Difference between revisions of "Portal:Featured Article Of The Week"

From Asylum Projects
Jump to: navigation, search
(Created page with '{{faheader}} <h2>'''Norwich State Hospital'''</h2> 150px|right Experts in the psychological field would never have predicted we would medicate people rathe…')
 
 
(550 intermediate revisions by 3 users not shown)
Line 1: Line 1:
{{faheader}}
+
{{FAformat
<h2>'''Norwich State Hospital'''</h2>
+
|Title= Chicago State Hospital
[[image:Norwich4.jpg|150px|right]]
+
|Image= Chicago.jpg
Experts in the psychological field would never have predicted we would medicate people rather than have them in controlled environments. The Norwich State Hospital opened its doors in 1904 to the insane with ninety-five patients in one building on over 100 acres.
+
|Width= 150px
 +
|Body= The constantly increasing number of insane cases in the wards of the poorhouse soon made manifest the necessity of providing separate and suitable quarters for this class of county charges. Accordingly in 1870 the insane asylum was built. This institution was erected on the county far, a little over a block northeast of the infirmary, on the ground dotted with forest trees and gradually sloping to an artificial lake. L. B. Dixon, of Chicago, was the architect.
  
One of the hospital’s first superintendents believed that mechanical restraint of patients was preferable to medication and believed in hydrotherapy as a treatment measure. The Board of the hospital quickly realized the population was exceeding what was safe. In 1905, two patient buildings were built with a third opening in 1907. [[Norwich State Hospital|Click here for more...]]
+
The asylum building had a frontage to the east of 272 feet and was divided by a center building, in which the offices were situated; the two wings were divided into wards. Each ward was 116 feet long from north to south. The central building had a frontage of 50 feet. At each extreme end of wings was a projection 20 feet to the rear for bathroom, water closets and stairs to the yards. The building was of brick, with cut stone trimmings, and was three stories high above the basement. Each wing had a center corridor 13 feet wide, with three windows on each end. The patients' rooms were on each side of the corridors. Especial pains were taken to secure a thoroughly efficient system of warming and ventilation. The heating was by high pressure steam, and ventilation was forced by two double-bladed iron fans, eight feet in diameter. The water closets were at the end of each ward. The bathrooms were adjoining at the end of each wing. There was a soiled clothes drop from each bathroom to a room in the basement. There were two bathtubs and three water closets on each floor. Each wing had a dining-room on each floor with attendants' each room adjoining. A dumb waiter extended to the basement from each dining-room. There was a linen room for each story of each wing near the attendants room. At the end of each wing there was a separate stairway with separate exits into yards for inmates. [[Chicago State Hospital|Click here for more...]]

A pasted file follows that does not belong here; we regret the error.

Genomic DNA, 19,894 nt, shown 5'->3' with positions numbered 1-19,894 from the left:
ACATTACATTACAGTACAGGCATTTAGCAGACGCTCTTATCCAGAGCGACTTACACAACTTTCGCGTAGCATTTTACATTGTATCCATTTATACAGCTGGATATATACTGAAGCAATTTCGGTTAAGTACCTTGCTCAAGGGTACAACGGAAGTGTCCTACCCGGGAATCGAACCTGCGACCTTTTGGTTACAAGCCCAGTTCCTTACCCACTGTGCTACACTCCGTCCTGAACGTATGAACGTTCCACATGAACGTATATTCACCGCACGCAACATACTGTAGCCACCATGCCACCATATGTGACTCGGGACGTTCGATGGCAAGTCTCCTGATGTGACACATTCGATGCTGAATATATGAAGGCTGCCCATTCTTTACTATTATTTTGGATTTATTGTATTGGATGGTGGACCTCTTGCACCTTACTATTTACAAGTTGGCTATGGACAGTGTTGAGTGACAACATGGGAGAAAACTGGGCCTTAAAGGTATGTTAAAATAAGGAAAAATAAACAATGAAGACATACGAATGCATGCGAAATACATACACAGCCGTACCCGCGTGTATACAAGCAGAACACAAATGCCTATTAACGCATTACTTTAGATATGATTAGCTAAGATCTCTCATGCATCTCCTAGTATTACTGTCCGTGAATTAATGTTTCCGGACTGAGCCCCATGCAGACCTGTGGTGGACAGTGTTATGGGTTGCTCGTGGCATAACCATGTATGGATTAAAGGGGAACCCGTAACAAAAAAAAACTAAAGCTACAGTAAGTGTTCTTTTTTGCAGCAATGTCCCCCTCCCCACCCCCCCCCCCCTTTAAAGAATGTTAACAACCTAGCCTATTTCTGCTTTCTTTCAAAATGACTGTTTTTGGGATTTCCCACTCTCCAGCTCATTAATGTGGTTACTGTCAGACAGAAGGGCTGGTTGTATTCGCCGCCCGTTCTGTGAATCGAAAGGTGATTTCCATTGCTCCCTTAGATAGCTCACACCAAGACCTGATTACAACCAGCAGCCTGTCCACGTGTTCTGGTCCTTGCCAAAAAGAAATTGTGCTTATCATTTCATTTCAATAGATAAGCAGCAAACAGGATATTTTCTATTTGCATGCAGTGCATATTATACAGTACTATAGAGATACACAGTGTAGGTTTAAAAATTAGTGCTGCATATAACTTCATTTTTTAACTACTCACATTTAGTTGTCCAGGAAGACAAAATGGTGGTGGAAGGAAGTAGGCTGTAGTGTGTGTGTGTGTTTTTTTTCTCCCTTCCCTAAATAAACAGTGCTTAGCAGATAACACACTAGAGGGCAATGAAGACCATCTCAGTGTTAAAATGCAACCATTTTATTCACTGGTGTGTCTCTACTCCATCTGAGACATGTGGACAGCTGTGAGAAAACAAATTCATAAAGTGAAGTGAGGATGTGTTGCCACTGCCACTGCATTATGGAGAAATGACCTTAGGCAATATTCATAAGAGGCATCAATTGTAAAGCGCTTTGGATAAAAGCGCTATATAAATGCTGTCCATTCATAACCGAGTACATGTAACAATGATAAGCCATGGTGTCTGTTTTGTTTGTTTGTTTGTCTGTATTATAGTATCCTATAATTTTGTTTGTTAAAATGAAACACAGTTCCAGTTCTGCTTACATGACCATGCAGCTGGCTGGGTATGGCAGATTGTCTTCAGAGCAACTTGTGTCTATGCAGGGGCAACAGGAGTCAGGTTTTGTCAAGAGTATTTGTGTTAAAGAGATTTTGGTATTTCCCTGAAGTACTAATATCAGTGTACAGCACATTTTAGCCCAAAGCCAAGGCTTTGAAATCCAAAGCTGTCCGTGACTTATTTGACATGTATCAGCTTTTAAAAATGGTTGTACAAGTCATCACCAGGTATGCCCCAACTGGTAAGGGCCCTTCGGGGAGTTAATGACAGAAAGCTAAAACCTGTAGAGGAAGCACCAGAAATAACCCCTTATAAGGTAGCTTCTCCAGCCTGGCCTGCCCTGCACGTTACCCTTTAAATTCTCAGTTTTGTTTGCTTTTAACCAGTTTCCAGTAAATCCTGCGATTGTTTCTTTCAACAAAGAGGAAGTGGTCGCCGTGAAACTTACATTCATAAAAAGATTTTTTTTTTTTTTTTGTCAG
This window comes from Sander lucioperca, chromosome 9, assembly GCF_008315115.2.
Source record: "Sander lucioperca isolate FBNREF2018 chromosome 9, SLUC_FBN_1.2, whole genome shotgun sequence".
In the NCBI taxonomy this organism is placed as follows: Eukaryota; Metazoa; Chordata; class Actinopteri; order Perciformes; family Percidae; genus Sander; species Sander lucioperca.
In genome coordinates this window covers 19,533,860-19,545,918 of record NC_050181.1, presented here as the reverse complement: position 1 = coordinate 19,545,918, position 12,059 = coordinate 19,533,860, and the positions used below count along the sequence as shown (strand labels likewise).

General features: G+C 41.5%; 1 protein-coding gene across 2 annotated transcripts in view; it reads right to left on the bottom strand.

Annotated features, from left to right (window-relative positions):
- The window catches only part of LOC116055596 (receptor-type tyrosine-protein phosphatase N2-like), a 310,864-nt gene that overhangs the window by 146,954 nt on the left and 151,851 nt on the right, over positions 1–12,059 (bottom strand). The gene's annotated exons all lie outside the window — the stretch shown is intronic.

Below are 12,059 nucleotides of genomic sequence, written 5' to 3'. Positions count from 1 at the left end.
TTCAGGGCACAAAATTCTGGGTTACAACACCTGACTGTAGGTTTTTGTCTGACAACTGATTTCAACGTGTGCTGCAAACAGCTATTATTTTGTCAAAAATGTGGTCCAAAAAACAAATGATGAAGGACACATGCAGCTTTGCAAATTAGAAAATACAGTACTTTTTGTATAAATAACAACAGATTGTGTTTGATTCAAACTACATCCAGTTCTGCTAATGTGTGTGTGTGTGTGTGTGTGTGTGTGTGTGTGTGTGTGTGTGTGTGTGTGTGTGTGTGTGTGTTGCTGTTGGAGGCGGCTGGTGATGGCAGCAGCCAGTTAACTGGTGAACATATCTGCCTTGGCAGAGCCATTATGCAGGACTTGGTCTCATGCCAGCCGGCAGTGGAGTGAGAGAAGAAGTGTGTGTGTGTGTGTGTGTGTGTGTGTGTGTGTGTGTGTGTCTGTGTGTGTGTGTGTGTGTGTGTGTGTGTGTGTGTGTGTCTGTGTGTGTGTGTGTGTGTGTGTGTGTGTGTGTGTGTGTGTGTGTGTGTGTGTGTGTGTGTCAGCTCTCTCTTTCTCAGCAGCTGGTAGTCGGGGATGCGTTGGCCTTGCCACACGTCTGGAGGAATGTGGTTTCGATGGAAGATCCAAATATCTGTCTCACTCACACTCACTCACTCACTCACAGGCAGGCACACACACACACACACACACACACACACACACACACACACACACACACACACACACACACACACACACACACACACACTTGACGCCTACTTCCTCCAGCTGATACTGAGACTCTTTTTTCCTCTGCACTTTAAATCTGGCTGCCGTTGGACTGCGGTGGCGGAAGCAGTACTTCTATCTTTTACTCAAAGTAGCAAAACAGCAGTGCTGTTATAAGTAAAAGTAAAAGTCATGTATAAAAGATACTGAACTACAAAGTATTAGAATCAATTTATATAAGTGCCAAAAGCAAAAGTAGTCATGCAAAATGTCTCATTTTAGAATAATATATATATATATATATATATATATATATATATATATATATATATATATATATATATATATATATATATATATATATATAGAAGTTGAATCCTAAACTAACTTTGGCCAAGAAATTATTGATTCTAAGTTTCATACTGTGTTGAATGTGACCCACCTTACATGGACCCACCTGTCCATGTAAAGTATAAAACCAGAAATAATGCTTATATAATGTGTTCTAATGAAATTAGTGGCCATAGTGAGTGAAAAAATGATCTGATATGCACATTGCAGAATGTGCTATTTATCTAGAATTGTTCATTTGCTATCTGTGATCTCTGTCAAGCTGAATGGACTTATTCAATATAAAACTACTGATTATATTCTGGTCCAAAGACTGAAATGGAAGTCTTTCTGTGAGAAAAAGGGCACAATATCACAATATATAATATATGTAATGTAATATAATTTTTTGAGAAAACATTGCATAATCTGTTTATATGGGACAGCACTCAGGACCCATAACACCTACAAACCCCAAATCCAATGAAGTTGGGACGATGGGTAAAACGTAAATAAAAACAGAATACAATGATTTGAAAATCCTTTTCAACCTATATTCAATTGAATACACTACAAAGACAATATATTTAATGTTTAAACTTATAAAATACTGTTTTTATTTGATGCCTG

{{fafooter}}
+
}}

Latest revision as of 04:06, 20 October 2019

Featured Article Of The Week

Chicago State Hospital


Chicago.jpg

The constantly increasing number of insane cases in the wards of the poorhouse soon made manifest the necessity of providing separate and suitable quarters for this class of county charges. Accordingly in 1870 the insane asylum was built. This institution was erected on the county far, a little over a block northeast of the infirmary, on the ground dotted with forest trees and gradually sloping to an artificial lake. L. B. Dixon, of Chicago, was the architect.

The asylum building had a frontage to the east of 272 feet and was divided by a center building, in which the offices were situated; the two wings were divided into wards. Each ward was 116 feet long from north to south. The central building had a frontage of 50 feet. At each extreme end of wings was a projection 20 feet to the rear for bathroom, water closets and stairs to the yards. The building was of brick, with cut stone trimmings, and was three stories high above the basement. Each wing had a center corridor 13 feet wide, with three windows on each end. The patients' rooms were on each side of the corridors. Especial pains were taken to secure a thoroughly efficient system of warming and ventilation. The heating was by high pressure steam, and ventilation was forced by two double-bladed iron fans, eight feet in diameter. The water closets were at the end of each ward. The bathrooms were adjoining at the end of each wing. There was a soiled clothes drop from each bathroom to a room in the basement. There were two bathtubs and three water closets on each floor. Each wing had a dining-room on each floor with attendants' each room adjoining. A dumb waiter extended to the basement from each dining-room. There was a linen room for each story of each wing near the attendants room. At the end of each wing there was a separate stairway with separate exits into yards for inmates. Click here for more...